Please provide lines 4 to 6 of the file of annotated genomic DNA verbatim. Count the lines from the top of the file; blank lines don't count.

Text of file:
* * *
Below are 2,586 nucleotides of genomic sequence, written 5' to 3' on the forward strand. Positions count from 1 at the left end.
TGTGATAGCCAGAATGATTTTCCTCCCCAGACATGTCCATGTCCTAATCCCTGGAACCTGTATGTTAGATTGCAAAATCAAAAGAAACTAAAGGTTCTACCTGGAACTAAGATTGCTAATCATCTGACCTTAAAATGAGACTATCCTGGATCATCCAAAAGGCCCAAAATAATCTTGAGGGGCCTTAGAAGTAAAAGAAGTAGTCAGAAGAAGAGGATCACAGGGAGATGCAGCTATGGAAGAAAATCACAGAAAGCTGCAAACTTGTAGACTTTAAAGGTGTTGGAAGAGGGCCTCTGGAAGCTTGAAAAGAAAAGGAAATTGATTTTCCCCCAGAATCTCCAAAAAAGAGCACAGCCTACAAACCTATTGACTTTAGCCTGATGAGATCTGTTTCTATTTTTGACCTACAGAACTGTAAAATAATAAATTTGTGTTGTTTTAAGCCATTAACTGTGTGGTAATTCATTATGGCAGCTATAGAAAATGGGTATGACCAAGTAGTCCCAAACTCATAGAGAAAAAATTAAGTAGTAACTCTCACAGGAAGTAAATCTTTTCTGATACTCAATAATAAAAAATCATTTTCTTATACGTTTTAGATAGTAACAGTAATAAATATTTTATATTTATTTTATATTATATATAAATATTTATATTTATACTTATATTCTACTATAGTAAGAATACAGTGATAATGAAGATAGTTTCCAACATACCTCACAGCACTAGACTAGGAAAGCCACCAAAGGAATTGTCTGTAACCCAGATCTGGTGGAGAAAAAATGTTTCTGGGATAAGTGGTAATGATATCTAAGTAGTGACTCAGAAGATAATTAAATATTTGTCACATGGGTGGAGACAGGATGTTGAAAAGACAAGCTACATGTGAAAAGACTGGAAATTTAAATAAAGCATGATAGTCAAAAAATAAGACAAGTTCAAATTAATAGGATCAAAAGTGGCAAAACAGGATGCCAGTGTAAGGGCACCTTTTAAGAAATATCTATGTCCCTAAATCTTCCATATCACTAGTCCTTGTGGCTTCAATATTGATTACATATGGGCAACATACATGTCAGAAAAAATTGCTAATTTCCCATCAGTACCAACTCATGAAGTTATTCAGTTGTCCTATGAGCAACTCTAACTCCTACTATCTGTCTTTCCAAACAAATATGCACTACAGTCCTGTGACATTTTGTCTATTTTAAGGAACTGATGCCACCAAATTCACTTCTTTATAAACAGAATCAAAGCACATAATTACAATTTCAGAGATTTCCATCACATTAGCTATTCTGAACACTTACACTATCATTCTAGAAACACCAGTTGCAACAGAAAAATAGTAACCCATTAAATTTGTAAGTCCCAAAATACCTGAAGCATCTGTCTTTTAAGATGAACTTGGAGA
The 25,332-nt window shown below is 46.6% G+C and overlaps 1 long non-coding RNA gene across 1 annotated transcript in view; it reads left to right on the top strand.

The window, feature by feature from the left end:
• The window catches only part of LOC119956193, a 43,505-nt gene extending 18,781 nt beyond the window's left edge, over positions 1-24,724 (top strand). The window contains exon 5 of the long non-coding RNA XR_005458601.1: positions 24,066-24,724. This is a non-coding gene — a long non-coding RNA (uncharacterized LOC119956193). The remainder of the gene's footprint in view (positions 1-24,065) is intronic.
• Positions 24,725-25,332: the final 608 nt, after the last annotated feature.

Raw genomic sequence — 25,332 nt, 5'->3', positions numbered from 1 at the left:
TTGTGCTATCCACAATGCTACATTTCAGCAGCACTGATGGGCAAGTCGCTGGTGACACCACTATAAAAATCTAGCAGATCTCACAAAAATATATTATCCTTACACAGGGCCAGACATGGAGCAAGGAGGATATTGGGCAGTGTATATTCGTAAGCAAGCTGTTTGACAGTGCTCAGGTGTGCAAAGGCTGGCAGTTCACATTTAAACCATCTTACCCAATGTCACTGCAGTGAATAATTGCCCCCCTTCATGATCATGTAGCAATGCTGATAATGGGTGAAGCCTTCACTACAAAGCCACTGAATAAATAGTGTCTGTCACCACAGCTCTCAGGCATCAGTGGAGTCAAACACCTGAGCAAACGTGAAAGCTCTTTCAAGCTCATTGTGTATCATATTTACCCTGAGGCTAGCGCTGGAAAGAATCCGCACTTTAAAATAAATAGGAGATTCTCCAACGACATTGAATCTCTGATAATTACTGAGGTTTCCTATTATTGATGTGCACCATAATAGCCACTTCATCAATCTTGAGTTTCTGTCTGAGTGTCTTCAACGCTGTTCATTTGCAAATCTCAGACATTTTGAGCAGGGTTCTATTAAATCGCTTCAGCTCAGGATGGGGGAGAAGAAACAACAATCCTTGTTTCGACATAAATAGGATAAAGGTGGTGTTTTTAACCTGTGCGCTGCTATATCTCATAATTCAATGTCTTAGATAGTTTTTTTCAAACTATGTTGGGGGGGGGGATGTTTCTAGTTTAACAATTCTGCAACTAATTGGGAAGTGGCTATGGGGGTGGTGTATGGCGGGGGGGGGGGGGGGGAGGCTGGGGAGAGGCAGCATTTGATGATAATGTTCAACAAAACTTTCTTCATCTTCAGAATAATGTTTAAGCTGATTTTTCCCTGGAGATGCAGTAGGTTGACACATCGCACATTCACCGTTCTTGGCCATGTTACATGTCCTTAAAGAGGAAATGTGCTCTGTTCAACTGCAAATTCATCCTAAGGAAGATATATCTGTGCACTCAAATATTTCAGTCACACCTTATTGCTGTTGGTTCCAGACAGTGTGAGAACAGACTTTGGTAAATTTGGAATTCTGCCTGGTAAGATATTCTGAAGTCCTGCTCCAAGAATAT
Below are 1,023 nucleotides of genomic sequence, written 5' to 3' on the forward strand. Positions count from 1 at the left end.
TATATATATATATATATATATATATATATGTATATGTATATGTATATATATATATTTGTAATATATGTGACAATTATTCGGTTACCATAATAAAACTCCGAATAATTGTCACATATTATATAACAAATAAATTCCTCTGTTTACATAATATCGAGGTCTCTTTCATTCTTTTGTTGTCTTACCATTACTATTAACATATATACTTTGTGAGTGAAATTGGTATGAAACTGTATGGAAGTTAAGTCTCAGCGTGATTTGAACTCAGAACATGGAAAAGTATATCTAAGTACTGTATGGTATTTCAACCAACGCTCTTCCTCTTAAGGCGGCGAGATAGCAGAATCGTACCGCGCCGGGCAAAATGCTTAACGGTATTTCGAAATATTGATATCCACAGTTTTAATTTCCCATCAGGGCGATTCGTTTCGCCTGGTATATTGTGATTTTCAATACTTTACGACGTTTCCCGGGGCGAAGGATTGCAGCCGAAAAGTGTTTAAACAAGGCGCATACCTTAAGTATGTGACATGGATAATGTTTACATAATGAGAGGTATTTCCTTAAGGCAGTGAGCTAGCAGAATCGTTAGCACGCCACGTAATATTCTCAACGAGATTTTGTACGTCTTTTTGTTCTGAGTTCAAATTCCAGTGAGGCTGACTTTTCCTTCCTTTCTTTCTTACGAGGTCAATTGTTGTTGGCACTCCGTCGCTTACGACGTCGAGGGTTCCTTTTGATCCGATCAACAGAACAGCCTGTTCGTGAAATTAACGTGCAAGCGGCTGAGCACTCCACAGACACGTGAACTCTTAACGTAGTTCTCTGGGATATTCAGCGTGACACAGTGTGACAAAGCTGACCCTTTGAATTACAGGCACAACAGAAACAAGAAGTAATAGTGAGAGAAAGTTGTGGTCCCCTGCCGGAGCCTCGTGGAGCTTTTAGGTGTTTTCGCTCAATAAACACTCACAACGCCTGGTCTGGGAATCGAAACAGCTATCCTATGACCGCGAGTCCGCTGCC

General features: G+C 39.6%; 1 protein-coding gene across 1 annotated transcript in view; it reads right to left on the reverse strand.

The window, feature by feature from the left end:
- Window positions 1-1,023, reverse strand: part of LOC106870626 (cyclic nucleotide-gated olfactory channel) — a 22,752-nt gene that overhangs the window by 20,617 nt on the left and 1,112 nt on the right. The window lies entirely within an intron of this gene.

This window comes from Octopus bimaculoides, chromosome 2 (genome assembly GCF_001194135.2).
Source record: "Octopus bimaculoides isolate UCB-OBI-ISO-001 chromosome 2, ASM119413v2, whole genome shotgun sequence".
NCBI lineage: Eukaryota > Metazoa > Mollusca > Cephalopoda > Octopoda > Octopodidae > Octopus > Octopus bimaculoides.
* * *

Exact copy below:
The window, feature by feature from the left end:
• The window catches only part of LOC119956193, a 43,505-nt gene extending 18,781 nt beyond the window's left edge, over positions 1-24,724 (top strand). The window contains exon 5 of the long non-coding RNA XR_005458601.1: positions 24,066-24,724. This is a non-coding gene — a long non-coding RNA (uncharacterized LOC119956193). The remainder of the gene's footprint in view (positions 1-24,065) is intronic.
• Positions 24,725-25,332: the final 608 nt, after the last annotated feature.